"Half of the people I knew wanted to pat me on the back, and the rest to punch me in the face": Bruce Watson looks back on Big Country's second album Steeltown

Bruce Watson onstage
(Image credit: Press)

Big Country's 40th-anniversary tour for debut album The Crossing finished in Glasgow on New Years Eve, and a similar tour for second album Steeltown isn't far away: it starts this week in Bristol, with shows scheduled up until Christmas. 

Below, guitarist Bruce Watson finds space in his schedule to tell Classic Rock about that 'difficult' second album. 


Straight from one anniversary into the next

Those first three albums came in quick succession. Time goes so fast; I still remember touring for the twentieth anniversary of Steeltown and thinking: “Bloody hell.” 

Steeltown was recorded during the miners’ strike of ’84. Your father was a miner. 

The Crossing had been the first bit of success I’d had, and that made things difficult. My dad was a miner on strike and so were many of my mates. It was a strange time to be in Dunfermline. Half of the people I knew wanted to pat me on the back, and the rest to punch me in the face. 

Steeltown was a textbook example of ‘second album syndrome’. We were so busy touring The Crossing that we hadn’t written anything new. [Producer] Steve Lillywhite was earning so much money, he had to spend a year outside of the country, so we worked at ABBA’s Polar Studio in Stockholm. We spent six weeks in probably what was the most expensive city in the world. 

You’ve described Steve Lillywhite as a “genius”. What’s so good about him? 

I was the youngest in the band. Stuart [Adamson, guitar] had been in The Skids, and Tony [Butler, bass] and Mark [Brzezicki, drums] had made albums with Pete Townshend and Roger Daltrey, but everything was still new to me. Steve helped me to relax and was willing to listen to my ideas. He was up for just about anything. I learned so much from him and Bill [Gosling], the engineer. 

With digital recording still in its infancy there were technical problems at Polar.

From a technical viewpoint, that was a hard album to make. We kept getting spikes and clicks that drove Bill Gosling crazy. Nowadays you can erase them with the push of a button, but back then it had to be done manually. Steeltown has got some great songs and performances, but sonically it’s the one album of ours that deserves a modern helping hand. It’s a harsh record, but then again it reflected harsh times.

Stuart Adamson wrote some great, enduring lyrics. Among the album’s most fascinating moments is the title track, inspired by the flux of Scots who came to England to work in a foundry in Corby during the depression.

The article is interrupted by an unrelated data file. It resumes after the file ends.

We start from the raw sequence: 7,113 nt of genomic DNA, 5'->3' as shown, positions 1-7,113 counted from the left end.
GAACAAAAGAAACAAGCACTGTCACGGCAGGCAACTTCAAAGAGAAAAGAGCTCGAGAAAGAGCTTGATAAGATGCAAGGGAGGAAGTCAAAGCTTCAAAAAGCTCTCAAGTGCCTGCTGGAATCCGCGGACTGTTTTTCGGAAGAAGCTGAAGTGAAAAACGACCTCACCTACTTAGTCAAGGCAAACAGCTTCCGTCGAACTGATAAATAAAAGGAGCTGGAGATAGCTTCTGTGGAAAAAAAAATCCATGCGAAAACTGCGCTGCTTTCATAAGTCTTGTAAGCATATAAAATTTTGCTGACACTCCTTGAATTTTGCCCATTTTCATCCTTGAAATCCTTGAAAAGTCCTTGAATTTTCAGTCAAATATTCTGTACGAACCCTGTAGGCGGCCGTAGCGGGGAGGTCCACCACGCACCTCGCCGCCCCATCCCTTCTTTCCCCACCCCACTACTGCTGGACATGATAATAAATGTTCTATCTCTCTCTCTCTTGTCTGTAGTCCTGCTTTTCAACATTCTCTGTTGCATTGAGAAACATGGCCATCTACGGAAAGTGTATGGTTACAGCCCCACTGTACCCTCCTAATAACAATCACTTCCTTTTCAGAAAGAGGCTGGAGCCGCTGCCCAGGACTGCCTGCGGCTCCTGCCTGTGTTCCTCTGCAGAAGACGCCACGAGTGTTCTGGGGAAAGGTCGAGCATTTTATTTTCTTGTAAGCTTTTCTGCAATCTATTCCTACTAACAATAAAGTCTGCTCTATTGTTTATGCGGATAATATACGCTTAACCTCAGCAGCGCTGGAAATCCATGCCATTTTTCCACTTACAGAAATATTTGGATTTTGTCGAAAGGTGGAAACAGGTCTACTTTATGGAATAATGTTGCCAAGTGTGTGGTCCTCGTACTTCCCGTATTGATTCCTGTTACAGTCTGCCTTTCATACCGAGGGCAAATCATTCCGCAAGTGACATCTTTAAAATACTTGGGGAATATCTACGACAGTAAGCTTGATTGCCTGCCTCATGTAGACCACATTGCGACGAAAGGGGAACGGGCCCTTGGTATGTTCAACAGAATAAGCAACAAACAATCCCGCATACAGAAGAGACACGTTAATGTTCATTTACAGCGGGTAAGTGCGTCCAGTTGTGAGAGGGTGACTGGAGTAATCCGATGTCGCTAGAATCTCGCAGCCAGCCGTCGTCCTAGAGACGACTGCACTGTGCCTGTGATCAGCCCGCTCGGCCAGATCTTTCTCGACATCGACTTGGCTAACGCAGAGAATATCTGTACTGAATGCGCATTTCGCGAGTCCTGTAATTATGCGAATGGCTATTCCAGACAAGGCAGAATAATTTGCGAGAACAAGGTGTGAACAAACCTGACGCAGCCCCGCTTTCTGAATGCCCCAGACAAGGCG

Yeah. The first album had been romantic, we left things open to interpretation. With Steeltown nothing was abstract. If you’ve ever been to Corby it is full of Scots. It was a horrible time for a lot of people. 

With its political undercurrent, reflecting the Falklands War and unemployment, was Steeltown too dark for the US market? 

It probably was. To me it’s a UK-centric album. It wasn’t even released in a lot of other territories. It’s very much of its time. 

In the UK it went straight in at Number One. 

It’s Big Country’s only British chart-topping album. I seem to remember that we knocked U2 off the top of the charts [with The Unforgettable Fire] for a week, and then they went back up again. 

Overall, though, it didn’t sell anywhere near as well as The Crossing. 

No. That album had a lot more longevity. Steeltown was Number One, and then it was gone [laughs].

Will you perform the album’s ten songs from top to bottom, or sprinkle them throughout the set? 

All of the songs will get played, though not in the original running order. When you’ve got songs that are just as important, or perhaps even more so, it tends to ruin the dynamic. 

Liverpudlian alt.rockers the Icicle Works are special guests for the tour. While frontman Ian McNabb has kept that band very much alive, this will be the first time in twenty-five years that he and bassist Chris Layhe have played together. 

I love Icicle Works. We first met them decades ago in Newcastle for [Channel 4 TV show] The Tube. I’m really looking forward to having them out with us. 

Will there be a new Big Country album? 

My son Jamie is in the band [as rhythm guitarist], and we’ve written some stuff, but we’re also both a part of The Skids with Richard Jobson. Big Country has kind of shied away from new material. In a way, what’s the point? You’ll always be compared to the past. 

Stuart Adamson took his own life more than twenty years ago. From what you know of him, do you think he’d approve of Big Country’s continued existence? 

That’s so hard to answer. When Stuart wanted to leave and park the band up, he told us to get someone in [to replace him]. That’s what we did. We rehearsed with Mike Peters and Simon Townshend together, and Stuart, who was out in Nashville doing his own thing, knew about that. It [the reunion] didn’t happen for a while when Mike ended up joining us, and Stuart had already said go ahead and do it. So I suspect he’d be okay with the idea.

Tickets for Big Country's Steeltown 40th anniversary tour are on sale now. 

Dave Ling

Dave Ling was a co-founder of Classic Rock magazine. His words have appeared in a variety of music publications, including RAW, Kerrang!, Metal Hammer, Prog, Rock Candy, Fireworks and Sounds. Dave’s life was shaped in 1974 through the purchase of a copy of Sweet’s album ‘Sweet Fanny Adams’, along with early gig experiences from Status Quo, Rush, Iron Maiden, AC/DC, Yes and Queen. As a lifelong season ticket holder of Crystal Palace FC, he is completely incapable of uttering the word ‘Br***ton’.